Sulari is a fabulous writer, and a delightful person, and the gasps of horror she can elicit at writers’ festivals by confessing she writes, in her pyjamas, in front of the television, is hilarious. Pantera Press publishes her books in Australia, and Poisoned Pen Press is releasing her backlog of Rowly’s adventures in the USA, and even though it is written, readers will have to wait until next September for the release of the 8th novel.

To alleviate disappointment, and because she is magnificent, Sulari has written and released a free novella, The Prodigal Son.

You can download it here: http://www.rowlandsinclairnovella.com/

It’s a prequel to the series, so I’m going to go grab it right now, and settle in to enjoy a little more time in the company of Rowland Sinclair and his Bohemian friends. Why not do the same? And then, if you haven’t already, you can hunt down a copy of A Few Right Thinking Men and read the whole series.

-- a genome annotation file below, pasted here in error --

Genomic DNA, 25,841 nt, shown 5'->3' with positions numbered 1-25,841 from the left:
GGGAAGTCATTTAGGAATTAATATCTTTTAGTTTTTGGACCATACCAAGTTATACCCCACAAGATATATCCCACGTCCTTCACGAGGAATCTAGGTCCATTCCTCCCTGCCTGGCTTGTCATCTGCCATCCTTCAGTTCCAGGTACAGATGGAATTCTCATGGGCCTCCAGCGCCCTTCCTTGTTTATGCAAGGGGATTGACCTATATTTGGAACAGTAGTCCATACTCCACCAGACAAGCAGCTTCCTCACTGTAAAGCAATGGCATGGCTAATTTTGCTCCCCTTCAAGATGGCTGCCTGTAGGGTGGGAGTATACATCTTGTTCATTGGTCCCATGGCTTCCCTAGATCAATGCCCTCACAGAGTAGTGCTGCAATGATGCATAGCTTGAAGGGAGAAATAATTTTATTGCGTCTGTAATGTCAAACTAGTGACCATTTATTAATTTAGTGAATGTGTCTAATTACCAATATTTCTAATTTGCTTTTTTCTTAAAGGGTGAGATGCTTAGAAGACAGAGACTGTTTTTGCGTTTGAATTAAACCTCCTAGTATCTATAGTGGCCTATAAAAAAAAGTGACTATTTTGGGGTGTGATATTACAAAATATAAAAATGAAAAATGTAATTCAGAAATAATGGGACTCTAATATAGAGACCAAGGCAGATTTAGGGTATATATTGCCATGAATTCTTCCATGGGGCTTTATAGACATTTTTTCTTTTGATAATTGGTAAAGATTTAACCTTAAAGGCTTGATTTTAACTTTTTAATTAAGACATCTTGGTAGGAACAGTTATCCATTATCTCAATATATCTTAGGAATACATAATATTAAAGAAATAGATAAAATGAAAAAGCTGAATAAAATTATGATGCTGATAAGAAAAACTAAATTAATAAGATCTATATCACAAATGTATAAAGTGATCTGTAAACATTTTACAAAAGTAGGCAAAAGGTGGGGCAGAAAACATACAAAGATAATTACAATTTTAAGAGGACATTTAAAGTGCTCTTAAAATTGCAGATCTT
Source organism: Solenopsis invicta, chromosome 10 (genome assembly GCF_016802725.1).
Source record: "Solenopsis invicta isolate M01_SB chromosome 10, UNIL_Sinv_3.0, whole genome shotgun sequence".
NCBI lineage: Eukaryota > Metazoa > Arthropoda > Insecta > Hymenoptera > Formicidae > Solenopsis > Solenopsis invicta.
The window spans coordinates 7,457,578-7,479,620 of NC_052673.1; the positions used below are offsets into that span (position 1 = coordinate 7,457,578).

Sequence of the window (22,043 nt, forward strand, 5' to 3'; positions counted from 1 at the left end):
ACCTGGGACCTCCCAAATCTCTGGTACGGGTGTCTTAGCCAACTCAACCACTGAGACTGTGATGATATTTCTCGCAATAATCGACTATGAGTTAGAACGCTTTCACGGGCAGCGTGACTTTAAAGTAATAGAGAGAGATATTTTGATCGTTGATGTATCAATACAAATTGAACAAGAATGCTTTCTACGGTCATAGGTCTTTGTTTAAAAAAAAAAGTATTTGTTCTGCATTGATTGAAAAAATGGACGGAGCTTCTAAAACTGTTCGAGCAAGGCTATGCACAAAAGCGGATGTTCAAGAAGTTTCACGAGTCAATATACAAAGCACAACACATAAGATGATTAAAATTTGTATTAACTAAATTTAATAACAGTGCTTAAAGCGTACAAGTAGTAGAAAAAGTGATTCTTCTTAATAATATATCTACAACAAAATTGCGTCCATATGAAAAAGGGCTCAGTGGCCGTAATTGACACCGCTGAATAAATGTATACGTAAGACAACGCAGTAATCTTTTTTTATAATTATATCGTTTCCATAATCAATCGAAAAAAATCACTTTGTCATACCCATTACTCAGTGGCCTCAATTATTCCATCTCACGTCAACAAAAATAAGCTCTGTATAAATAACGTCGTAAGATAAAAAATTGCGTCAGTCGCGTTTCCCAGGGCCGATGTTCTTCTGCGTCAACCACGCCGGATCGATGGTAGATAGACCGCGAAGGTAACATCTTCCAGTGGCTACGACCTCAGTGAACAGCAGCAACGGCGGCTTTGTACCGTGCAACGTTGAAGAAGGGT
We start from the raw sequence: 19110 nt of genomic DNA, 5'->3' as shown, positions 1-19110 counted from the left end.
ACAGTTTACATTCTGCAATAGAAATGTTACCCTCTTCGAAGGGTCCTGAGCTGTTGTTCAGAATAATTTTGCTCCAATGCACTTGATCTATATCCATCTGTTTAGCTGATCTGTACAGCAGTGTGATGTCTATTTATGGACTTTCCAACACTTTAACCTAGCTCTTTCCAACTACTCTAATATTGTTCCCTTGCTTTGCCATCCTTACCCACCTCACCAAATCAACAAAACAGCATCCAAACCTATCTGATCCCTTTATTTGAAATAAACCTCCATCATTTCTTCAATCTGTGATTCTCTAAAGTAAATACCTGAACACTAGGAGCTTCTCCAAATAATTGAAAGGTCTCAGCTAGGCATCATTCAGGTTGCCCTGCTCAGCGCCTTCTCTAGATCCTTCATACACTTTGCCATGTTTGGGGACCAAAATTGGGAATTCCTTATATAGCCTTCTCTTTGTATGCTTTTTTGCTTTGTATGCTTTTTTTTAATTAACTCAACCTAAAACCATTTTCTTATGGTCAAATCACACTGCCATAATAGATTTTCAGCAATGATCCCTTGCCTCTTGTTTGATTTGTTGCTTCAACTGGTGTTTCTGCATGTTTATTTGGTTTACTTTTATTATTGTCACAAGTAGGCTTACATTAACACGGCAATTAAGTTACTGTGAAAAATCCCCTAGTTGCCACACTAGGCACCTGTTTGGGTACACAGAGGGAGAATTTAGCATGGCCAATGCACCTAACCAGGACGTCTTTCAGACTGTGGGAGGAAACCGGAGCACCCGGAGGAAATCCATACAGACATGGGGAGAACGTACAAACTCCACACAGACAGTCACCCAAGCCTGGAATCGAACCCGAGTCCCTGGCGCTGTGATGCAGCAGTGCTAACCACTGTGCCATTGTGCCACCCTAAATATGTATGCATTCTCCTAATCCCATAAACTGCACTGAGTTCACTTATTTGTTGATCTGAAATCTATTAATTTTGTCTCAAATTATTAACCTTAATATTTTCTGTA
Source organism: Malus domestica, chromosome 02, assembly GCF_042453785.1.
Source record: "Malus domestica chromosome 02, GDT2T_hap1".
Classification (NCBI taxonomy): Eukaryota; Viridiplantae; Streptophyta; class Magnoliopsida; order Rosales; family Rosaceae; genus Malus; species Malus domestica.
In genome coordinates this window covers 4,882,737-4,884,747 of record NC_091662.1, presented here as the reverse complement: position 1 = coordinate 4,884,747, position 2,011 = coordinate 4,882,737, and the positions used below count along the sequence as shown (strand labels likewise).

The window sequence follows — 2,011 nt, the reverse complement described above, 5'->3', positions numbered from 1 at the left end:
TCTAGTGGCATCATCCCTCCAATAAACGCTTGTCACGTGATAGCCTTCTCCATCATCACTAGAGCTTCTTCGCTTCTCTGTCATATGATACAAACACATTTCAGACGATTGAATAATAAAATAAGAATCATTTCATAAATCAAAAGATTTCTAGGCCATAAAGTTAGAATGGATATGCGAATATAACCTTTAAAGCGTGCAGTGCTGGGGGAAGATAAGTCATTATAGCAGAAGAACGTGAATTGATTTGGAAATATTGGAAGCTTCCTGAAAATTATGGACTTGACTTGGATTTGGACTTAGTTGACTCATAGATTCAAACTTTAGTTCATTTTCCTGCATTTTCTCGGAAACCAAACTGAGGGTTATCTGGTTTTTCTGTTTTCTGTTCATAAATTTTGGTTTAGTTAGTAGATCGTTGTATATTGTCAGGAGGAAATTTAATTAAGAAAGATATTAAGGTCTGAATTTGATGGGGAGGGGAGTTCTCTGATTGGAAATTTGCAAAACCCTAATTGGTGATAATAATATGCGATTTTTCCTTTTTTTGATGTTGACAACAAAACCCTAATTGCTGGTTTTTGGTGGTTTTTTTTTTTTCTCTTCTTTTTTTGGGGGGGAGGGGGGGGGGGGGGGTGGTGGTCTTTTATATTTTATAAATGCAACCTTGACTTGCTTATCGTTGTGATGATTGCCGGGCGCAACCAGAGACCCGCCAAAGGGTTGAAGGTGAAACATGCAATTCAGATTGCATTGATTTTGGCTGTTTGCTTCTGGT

I thoroughly recommend it.


The satisfaction of revenge


Forgive and forget, or at least forgive and get over it, might be good advice for our souls/karma/general state of mental health. But, you know, there’s something so very satisfying about a great revenge story.

The Dressmaker by Rosalie Ham is one of my favourite books. I reviewed it enthusiastically five years ago, when I picked it for my library’s online book club read of the month. I was *super* excited when I heard it was being filmed.

Ah, and what a fantastic job they’ve done of making it into a film. I loved it! It looked perfect. I was completely emotionally engaged with it – laughing at the humour, recoiling from the revolting, gasping at the transformations worked by the amazing dresses. I wept buckets at the sad bits (in fact, I started crying before the sad bits because I knew they were coming). It was a fantastic two hours and I emerged from the cinema dehydrated and blinking at the reality of the world.